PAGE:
Apple forced to adopt new warranty policy after ACCC investigation

Australian vendor business agrees to a number of compliance measures after its returns and warranty conditions failed to meet Australian Consumer Law guidelines

Apple Australia has admitted to misleading consumers around returns and warranty conditions and been forced to adopt a new warranty policy following an Australian Competition and Consumer Commission (ACCC) investigation.

The watchdog began scrutinising Apple’s consumer guarantee policies and practices after becoming concerned that the vendor was not meeting guaranteed obligations around refunds, replacement or repair conditions under Australian Consumer Law (ACL). The law came into effect on 1 January 2011 and provides consumers with a basic set of rights in relation to consumer goods sold in Australia.

An ACCC statement said it suspected the false and misleading claims were the result of staff and representatives misapplying Apple’s policies including its 14-day return policy and 12-month limited manufacturer’s warranty.

Apple products implicated are iPods, iPhones, iPads, MacBooks, iMacs and peripherals. Thirty-party products including headphones and printers, along with software available through iTunes and App stores, are also affected.

Under a court enforceable undertaking, Apple has acknowledged the ACCC’s concerns and is now committed to taking a number of compliance measures.

These include not making representations to consumers contrary to the ACL; continuing to offer a consumer redress program to allow those affected to have their claims reassessed; clarifying the differences between the coverage provided by the ACL and Apple’s voluntary limited manufacturer’s warranty; and making available copies of the ACCC’s Repair, Replace, Refund in its retail stores.

Apple has also agreed to implement a program to improve ACL compliance training for Apple sales and management staff; ongoing monitoring of ACL compliance; and maintaining a webpage aimed at providing information. In addition, Apple accepted the ACL may provide for remedies beyond 24 months for a number of its products.

“The ACCC was concerned that Apple was applying its own warranties and refund policies effectively to the exclusion of the consumer guarantees contained in the Australian Consumer Law,” ACCC chairman, Rod Sims, stated.

“This undertaking serves as an important reminder to businesses that while voluntary or express warranties can provide services in addition to the consumer guarantee rights of the ACL, they cannot replace or remove those ACL guarantee rights.”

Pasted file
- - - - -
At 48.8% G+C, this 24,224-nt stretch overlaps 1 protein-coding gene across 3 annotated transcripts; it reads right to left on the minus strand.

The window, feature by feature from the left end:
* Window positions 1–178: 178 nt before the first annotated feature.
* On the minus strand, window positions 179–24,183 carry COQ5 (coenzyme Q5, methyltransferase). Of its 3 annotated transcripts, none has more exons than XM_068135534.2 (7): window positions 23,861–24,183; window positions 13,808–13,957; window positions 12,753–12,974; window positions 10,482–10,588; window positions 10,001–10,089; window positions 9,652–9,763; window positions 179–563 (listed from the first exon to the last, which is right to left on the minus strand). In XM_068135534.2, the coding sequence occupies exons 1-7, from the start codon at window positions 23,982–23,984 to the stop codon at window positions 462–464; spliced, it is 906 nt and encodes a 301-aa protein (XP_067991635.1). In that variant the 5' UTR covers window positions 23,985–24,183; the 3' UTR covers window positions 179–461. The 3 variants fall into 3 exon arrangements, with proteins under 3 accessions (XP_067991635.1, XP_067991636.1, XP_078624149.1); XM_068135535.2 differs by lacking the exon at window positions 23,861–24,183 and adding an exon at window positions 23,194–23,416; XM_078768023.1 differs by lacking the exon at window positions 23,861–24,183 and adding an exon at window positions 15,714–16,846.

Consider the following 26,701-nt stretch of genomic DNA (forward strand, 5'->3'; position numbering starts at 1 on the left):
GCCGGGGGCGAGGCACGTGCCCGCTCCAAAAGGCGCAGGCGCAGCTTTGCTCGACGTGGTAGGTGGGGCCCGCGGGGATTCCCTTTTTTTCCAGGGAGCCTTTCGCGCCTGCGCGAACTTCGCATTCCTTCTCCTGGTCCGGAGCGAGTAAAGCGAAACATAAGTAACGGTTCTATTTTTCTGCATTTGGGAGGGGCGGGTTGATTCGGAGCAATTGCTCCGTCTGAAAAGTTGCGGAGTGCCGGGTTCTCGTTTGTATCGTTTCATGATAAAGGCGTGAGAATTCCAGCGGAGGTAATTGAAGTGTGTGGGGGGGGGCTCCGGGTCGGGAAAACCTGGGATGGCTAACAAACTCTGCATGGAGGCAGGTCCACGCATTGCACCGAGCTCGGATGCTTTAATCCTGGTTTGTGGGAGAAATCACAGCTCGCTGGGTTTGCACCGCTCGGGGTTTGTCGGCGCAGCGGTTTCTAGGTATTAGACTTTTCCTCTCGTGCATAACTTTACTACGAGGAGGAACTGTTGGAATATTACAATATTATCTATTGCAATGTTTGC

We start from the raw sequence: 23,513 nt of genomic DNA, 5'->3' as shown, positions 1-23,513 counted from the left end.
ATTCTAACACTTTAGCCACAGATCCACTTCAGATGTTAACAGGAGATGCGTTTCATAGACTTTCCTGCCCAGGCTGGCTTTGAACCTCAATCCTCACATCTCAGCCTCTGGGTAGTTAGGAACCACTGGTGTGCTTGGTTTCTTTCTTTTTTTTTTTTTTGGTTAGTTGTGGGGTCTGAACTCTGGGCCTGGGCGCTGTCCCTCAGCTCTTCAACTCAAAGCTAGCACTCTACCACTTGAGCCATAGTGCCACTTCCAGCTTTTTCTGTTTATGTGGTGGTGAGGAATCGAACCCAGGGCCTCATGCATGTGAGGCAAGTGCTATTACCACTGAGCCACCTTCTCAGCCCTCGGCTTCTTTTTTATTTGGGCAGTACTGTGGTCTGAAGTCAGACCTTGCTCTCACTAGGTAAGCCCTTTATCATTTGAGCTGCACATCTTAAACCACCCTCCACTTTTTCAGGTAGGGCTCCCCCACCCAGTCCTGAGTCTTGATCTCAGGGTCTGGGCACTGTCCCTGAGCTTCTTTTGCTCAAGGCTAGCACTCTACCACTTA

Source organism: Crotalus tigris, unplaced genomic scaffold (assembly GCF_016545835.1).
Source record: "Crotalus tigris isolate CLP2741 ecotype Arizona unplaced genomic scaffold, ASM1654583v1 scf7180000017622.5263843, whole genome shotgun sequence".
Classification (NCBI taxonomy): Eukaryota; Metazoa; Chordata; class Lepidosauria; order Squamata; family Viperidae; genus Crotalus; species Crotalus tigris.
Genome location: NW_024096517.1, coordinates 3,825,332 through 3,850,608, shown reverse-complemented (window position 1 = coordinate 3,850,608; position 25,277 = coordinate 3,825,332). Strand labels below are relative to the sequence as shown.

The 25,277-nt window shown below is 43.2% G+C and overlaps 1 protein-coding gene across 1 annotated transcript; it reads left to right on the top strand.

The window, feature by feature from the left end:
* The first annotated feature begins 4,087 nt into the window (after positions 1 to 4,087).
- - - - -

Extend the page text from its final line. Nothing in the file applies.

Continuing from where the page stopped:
Read more: Apple buys Beats Electronics for US$3bn

The Apple win comes off the back of a busy month for the ACCC. Last week, the watchdog won an appeal in the High Court of Australia which saw a $2 million penalty against TPG for misleading advertising reinstated.

The ACCC’s investigation into misconduct by Excite Mobile around its mobile phone services already reached a successful conclusion in late November after the company was fined $455,000 by the Federal Court.

More on Apple

Follow CMO on Twitter: @CMOAustralia, take part in the CMO Australia conversation on LinkedIn: CMO Australia, or join us on Facebook: https://www.facebook.com/CMOAustralia

Signup to CMO’s new email newsletter to receive your weekly dose of targeted content for the modern marketing chief.

Join the CMO newsletter!

Error: Please check your email address.
Show Comments

Supporting Association

Blog Posts

Data privacy, ethics, and the moving goal posts

Customers are becoming increasingly concerned with how businesses use their data. This has meant organisations need to take extra steps to allay the concerns their customers have with what data they are collecting, how is it stored, and how is it then used.

Why there’s more to content marketing ROI than just numbers

Most brands are producing more content than ever before. Even those still operating predominantly in campaign mode are finding social media demands an always-on content pipeline.

Jacki James

strategic planner, Zuni

Six lessons from Mobilegeddon

Google’s Mobilegeddon is the lesson many big companies and their marketers are learning the hard way.

Rob Marston

Managing director, Zeus Unwired

The next Advertising medium is Augmented Reality, Just when individuals thought promotions couldn't get any more interactive and close to...

Siddhu

The old billboard gets the flick as digital OOH advertising takes over

Read more

Augmented Reality is the most immersive and interactive medium at today and that works for all kinds of real world requirements. It allow...

Siddhu

Sunny Queen launches egg-citing augmented reality collectible cards

Read more

It's really helpful that you were able to share this kind of information in order for some people to know on what is this kind of word re...

best essay sites

It's time for CMOs to embrace ‘agile’ as a noun - Technology chief - CMO Australia

Read more

You nailed it Mark, not nice, not popular but true.

CruiseFactoryData

CMO Council: Marketers lack right customer metrics for digital transformation

Read more

An insightful post and I wholeheartedly agree that without clearly defined business goals any content strategy will be ineffective. The d...

Alastair Kane

Why there’s more to content marketing ROI than just numbers

Read more

Sign in